If you suspect that someone you love or care about may be experiencing suicidal thoughts can be frightening and disorienting. Doctors in Ghaziabad are suggesting if you really want to protect their safety and well-being, but you may feel powerless. Despite the high frequency of problems, misunderstandings and stigma related to suicidal emotions are also common.

Rates of suicide climbed in recent years, more than 700,000 people die by suicide every year. Due to the rise in depression and anxiety during this pandemic of COVID-19, a report found that 11% of adults and one in fourth of young people faced suicidal thoughts in previous years.

Every time when one commits suicide, more people will attempt suicide. Previous suicide attempts are the most important single risk factor for suicide in the general population and the fourth leading cause of death in people aged 15-24.

Mental health struggles will not necessarily lead to there, even if someone becomes actively suicidal. Our support can play an important role in saving lives. Doctors recommend that we should deal with this problem like a serious physical illness. Don’t blame the patient. Instead, put your support behind them.

Ask how they are feeling

Give some time for self-reflection, but don’t be silent for fear of invading someone’s privacy or saying the wrong thing. Honest and open communication is very important. When we ask someone about their feeling, they feel that we are about them. If you are worried that your loved ones might be depressed and suicidal, you should directly ask them or talk to them in an appropriate way. If they know that you are worried about them, they might start talking about their situation and you both can develop a plan together to get help.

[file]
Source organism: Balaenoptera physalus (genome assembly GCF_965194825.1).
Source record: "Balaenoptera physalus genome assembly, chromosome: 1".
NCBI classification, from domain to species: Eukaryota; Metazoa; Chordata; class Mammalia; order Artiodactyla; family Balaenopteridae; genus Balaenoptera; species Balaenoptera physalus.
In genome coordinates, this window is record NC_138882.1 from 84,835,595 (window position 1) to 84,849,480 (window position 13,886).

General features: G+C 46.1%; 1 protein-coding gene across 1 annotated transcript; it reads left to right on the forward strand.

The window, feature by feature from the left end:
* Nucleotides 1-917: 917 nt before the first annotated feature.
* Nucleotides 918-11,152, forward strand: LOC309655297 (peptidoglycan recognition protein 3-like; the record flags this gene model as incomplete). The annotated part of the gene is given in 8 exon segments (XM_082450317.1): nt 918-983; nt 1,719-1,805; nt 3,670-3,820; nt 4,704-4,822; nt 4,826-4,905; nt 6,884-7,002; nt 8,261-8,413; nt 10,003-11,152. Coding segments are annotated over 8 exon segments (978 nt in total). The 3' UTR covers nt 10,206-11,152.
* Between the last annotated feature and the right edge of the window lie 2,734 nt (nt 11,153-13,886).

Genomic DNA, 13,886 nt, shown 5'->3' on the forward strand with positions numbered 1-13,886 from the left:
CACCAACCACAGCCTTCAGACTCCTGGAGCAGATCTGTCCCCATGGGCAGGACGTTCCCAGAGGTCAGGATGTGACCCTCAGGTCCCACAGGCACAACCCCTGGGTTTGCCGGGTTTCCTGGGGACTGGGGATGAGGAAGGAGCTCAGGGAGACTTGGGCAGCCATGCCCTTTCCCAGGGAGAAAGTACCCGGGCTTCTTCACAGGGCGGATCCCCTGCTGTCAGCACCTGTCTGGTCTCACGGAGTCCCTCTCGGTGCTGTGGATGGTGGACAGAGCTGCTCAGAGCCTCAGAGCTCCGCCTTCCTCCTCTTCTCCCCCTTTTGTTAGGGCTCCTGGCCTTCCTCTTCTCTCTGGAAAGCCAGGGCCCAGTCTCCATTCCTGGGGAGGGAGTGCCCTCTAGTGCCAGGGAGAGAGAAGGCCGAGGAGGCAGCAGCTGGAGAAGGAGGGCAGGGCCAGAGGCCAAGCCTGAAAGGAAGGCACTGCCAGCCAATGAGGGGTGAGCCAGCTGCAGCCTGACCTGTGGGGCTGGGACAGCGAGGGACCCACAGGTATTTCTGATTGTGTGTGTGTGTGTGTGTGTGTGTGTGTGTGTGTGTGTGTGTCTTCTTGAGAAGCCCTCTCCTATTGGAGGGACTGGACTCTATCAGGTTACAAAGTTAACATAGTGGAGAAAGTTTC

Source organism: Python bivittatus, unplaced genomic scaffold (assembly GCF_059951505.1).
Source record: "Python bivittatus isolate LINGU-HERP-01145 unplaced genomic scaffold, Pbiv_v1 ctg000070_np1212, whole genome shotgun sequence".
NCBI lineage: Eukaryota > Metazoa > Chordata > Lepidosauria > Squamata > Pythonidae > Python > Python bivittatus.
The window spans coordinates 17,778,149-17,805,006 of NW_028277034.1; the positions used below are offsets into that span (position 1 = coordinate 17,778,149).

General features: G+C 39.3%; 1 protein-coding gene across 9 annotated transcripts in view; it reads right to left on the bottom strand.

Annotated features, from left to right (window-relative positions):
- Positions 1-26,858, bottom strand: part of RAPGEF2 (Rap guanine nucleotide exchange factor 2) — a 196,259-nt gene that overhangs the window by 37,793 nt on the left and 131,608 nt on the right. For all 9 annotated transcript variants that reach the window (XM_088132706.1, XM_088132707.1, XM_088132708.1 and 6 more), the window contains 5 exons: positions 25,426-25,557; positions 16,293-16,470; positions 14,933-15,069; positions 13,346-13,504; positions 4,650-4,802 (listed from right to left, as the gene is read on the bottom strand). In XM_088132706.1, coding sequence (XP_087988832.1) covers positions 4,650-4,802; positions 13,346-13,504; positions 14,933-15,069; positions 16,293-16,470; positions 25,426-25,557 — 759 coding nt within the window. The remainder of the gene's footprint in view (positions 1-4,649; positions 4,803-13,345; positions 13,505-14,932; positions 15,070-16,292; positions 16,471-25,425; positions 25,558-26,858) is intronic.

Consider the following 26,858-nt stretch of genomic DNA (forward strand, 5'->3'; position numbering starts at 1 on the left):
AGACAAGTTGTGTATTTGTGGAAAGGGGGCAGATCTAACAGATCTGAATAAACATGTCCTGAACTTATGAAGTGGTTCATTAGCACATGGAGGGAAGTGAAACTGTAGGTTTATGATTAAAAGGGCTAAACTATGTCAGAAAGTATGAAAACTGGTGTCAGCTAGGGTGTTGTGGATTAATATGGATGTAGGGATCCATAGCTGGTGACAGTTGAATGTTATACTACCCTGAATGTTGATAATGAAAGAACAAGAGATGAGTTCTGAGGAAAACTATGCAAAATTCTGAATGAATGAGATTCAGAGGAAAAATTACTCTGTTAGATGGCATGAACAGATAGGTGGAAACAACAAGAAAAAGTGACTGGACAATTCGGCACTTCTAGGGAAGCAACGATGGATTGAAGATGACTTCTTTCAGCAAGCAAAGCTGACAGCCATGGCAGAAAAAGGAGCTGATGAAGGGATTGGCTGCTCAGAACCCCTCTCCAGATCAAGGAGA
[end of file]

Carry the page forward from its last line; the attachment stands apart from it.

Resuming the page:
Heed the warning signs

There are always some symptoms in people who consider suicide. It is important for us to know what they are if we want the opportunity for intervention and assistance. Giving up their beloved property or tidying up where they can go may be an indicator. People considering suicide can also:

  • Start talking or portraying death
  • Expressing despair or believing that other people will live better without them
  • Loss of interest in normal activities
  • Engaging in dangerous behaviors
  • Significantly changing sleep, eating, and grooming habits
  • Staying away from family and friends
  • Decrease in academic performance

You should take it seriously if you notice any of these signs.

Suicide risk factors include severe mental illness (including depression, bipolar disorder, personality disorder, and substance use disorder), history of suicide attempts, and family history of suicide or mental illness, use of guns or other deadly methods, and social isolation. This was prevalent during the pandemic.

Who is at risk?

Although the link between suicide and mental disorders (especially depression and alcohol use disorder) has been established in high-income countries, many suicides occur impulsively during times of crisis, and the ability to cope with life collapses. Stress like financial problems, broken relationships or chronic pain and illness.

Suicide prevention requires coordination and cooperation among multiple sectors of society, including the health sector and other sectors such as education, labor, agriculture, commerce, justice, law, national defense, politics, and media. These efforts must be comprehensive and integrated, because there is no single way to influence for a complex problem as suicide.

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